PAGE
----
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By Stephen Eisenhammer
LONDON Feb 20 With a blazing fire, leather
sofa, and a half-empty bottle of single malt whisky by the door,
London bespoke suit-maker Anderson & Sheppard feels more like a
gentlemen's club frozen in time than a 21st century luxury
At the back of the shop a number of impeccably dressed
tailors cut cloth on wooden work benches much like they have
been doing for the last 100 years. One can almost imagine past
customers like Charlie Chaplin, Pablo Picasso or some faded
Victorian gentleman turning up at any moment.
This Savile Row tailor, where first names are banned and
customers are always "sir", may feel like a museum to Britain's
faded imperial glory but the bespoke menswear business on "the
Row" is enjoying a remarkable resurgence.
Anderson & Sheppard is just one of the names on London's
most renowned street for high-end tailors.
Alongside Gieves & Hawkes, Dege & Skinner, Henry Poole & Co
and others, tailors on "the Row" have been dressing royalty,
aristocrats, statesmen, great warriors and the wealthy since
British dandy Beau Brummel first introduced trousers to
fashionable London society at the start of the 19th century.
Behind the fusty facade "the Row" is attracting a new
generation of less exclusive young clientele despite suit prices
starting at 3,800 pounds ($5,900) with a combination of client
discretion, a subtle online presence and absolute attention to
detail and quality.
Anderson & Sheppard had a 2012 turnover of 4 million pounds
and growth has been over 13 percent every year since 2009.
A number of other houses on Savile Row have also enjoyed
over 10 percent growth in recent years with total revenue for
the informal group of suitmakers now estimated to be 30-35
"We're doing very well actually. We've found that business
has picked up in the last few years, and we couldn't be busier,"
Anderson & Sheppard manager Colin Heywood said as he showed
Reuters around the shop.
The renaissance of classic British menswear is a dramatic
turn-around for an industry that was left on the ropes by the
rise of decent quality ready-to-wear suits and shirts in shops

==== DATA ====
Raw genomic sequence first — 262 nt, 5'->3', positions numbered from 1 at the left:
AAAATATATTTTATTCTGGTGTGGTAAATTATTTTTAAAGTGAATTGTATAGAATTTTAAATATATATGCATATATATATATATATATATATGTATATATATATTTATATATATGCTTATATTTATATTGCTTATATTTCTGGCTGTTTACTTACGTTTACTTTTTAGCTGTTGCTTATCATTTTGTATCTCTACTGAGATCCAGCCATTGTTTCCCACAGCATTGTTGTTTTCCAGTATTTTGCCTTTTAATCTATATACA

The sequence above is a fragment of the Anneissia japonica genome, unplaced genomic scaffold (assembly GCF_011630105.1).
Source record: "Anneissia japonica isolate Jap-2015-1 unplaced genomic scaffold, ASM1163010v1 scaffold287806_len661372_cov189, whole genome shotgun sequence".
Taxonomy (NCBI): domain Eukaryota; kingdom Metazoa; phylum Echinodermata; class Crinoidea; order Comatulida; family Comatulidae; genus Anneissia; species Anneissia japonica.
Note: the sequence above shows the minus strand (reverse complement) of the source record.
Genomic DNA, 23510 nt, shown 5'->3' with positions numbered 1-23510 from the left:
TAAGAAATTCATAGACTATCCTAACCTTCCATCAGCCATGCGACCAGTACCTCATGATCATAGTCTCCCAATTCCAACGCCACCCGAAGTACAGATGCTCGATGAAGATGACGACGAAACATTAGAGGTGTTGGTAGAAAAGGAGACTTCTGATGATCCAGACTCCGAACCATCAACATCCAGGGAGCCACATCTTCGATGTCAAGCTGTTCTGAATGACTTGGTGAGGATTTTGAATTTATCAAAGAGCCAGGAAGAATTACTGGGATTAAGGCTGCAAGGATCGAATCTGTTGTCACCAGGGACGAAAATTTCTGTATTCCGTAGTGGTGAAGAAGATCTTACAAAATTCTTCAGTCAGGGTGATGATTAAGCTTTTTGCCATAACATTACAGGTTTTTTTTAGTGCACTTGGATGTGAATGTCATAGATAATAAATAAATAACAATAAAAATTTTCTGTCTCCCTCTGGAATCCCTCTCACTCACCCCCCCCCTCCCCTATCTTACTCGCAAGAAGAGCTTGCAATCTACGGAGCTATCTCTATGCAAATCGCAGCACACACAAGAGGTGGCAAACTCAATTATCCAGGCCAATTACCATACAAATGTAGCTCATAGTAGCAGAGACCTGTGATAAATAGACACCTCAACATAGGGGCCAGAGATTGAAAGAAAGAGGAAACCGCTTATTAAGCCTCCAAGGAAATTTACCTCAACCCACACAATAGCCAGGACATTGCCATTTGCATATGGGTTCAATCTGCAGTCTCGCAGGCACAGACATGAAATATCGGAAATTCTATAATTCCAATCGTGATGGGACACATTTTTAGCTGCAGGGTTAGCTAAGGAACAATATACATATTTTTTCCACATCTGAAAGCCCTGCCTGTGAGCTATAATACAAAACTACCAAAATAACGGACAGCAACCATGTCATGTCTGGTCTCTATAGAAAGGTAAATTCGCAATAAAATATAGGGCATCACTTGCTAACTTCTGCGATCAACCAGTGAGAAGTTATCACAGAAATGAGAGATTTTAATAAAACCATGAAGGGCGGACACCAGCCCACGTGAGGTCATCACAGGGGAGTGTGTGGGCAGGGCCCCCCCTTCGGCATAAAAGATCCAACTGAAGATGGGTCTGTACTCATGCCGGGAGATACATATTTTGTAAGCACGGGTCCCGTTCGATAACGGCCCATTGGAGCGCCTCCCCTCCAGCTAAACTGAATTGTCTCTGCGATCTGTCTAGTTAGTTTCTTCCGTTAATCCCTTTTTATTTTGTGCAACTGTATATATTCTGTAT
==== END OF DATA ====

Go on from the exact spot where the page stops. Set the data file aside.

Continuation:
during the 1970s and 1980s.
Clothes that were then dismissed as old fashioned,
over-priced and going the way of bowler hats, are now the
subject of renewed interest reflected in sartorial blogs and
forums from India to the United States.
"We've noticed that we get a lot more younger customers
coming in. I think that's particularly the result of the
internet. There's so much more written about bespoke tailoring
now in books, magazines and online," Heywood said.
The celebration of Savile Row's handcrafted suits in online
forums, top men's magazines and promoted by its own association
on the Savile Row Bespoke website
has allowed tailors on the Row to make a centuries-old tradition
irresistible to well-off modern men seeking top quality.
"People find it a lot more accessible and I think it takes
away that fear element of people coming in for the first time,"
One customer, 38-year-old James Massey who runs a public
relations firm, said a bespoke suit was impossible to match.
"I could probably go and spend the same amount of money in
Selfridges on a Zegna suit that's made in a factory in Italy
with a bit of handstitching, but this is actually made
specifically for me," he said.
Dylan Jones, editor at GQ UK, puts the renaissance of
British tailoring down to the way men now shop for clothes.
"It's a generational shift. Men today consume far more like
women. They're far more sophisticated consumers than they used